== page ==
“Art history textbooks presumably reflect the consensus among scholars about which works are important.” The key word is “presumably”…a very dangerous inclusion. No, art books reflect the theories that writers want to argue and this will make their inclusions highly subjective. No objective standard here, I’m afraid.

“Once again, conceptual poets like T. S. Eliot, Ezra Pound, and Sylvia Plath, each of whom made sudden breaks from convention and emphasized abstract ideas over visual observations, were early achievers.” Really, take those one at a time. Plath was an early achiever because she committed suicide. Who knows what might have happened had she decided otherwise. Not the wisest of examples. Eliot’s genius was “Prufrock”. Not “Four Quartets” then? They are equally radical, surely…certainly according to the Eliot experts I researched under. This is my earlier point about taste rather that critical opinion making judgements. And Pound. Not true in any manner whatsoever. Pound did not place abstractions over visual observation. He was an Imagist, the visual vortex was primary to all poetry, he argued, because it attacked dead abstractions (the main reason the Pound and Eliot were anti-Milton). The whole of his Cantos rely on visual discrimination. Pound published much in his early years, but the greater output was in his later years. His creative output did not stop at 40 (though that is probably where Galenson gives up being able to read Pound!) And the total break from poetic convention came with The Pisan Cantos when Pound was 60! Pound, of all poets, was not an “early achiever”.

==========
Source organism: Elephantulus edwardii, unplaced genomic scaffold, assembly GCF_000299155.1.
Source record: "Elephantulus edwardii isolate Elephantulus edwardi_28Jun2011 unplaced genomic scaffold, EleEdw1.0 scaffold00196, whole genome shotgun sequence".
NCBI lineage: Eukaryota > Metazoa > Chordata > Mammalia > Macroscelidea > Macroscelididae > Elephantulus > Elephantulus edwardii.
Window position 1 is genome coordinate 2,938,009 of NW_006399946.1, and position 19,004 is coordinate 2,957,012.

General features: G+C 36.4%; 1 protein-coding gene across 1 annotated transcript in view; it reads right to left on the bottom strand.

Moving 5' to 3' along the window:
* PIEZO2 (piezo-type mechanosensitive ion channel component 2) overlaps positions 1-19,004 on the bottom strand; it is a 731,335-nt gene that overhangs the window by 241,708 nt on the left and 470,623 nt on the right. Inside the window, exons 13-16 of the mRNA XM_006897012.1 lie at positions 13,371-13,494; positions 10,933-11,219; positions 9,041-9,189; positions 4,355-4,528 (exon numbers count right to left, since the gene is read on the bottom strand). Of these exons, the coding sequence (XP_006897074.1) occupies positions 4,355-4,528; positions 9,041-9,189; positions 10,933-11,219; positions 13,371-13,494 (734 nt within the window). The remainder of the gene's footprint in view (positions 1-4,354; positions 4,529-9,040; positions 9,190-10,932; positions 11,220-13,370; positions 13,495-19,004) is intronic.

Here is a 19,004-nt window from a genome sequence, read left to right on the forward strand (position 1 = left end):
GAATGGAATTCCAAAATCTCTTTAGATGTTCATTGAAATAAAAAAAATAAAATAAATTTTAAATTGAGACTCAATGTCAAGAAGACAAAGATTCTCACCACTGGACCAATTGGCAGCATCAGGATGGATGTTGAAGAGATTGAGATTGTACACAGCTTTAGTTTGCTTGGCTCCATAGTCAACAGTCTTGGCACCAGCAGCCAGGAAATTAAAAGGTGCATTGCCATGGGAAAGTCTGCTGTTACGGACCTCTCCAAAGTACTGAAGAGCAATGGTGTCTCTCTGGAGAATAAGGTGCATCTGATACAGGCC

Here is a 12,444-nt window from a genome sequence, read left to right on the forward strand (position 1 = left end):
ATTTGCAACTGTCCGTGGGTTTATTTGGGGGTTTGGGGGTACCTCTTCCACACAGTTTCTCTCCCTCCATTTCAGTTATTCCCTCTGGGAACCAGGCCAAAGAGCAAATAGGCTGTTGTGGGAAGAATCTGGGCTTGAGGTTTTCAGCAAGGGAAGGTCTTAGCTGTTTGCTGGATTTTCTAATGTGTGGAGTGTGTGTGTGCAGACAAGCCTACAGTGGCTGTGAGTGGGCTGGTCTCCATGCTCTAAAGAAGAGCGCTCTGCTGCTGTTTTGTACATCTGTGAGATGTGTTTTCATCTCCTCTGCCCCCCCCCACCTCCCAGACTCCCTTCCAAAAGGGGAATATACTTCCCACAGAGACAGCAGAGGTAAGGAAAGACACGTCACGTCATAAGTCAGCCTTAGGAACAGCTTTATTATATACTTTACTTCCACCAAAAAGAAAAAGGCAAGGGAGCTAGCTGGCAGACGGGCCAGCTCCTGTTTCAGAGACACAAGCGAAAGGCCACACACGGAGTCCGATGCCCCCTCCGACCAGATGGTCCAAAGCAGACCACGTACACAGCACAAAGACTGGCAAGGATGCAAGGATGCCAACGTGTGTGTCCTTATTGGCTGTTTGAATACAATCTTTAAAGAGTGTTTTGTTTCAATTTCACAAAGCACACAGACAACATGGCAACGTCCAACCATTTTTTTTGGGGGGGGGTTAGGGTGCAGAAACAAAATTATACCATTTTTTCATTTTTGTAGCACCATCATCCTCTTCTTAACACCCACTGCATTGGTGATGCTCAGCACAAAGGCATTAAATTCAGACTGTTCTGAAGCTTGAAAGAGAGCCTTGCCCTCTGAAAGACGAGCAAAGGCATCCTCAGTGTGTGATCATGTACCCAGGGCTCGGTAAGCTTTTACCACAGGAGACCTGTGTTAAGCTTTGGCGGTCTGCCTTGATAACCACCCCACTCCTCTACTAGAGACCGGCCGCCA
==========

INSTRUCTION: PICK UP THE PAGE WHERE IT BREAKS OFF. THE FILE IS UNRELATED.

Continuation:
Apart from these errors, theoretical and critical, he has no educational model to support his theory. You might have the Asperger individual as a model for genius, someone who has a refined level of functioning in one cognitive area—say, mental recall and Mathematics. S/he will be an early achiever. You might have the Multiple-Intelligence individual as a model for genius—say, Mathematics, Art, Language, Science, a Da Vinci. S/he will be a late achiever because ideas are always evolving. And that word would be my final objection to Galenson's concept. The genius does not have a period of “valuable work”. As Pound would have told him, the word genius comes from the root “to beget”, implies to“make Cosmos”, to seed—like Milton—evolving continuously. It is also interesting that few female writers and artists occur in Galenson's list. And had they been included, well, more anomolies would appear: HD, Sarton, Hepworth,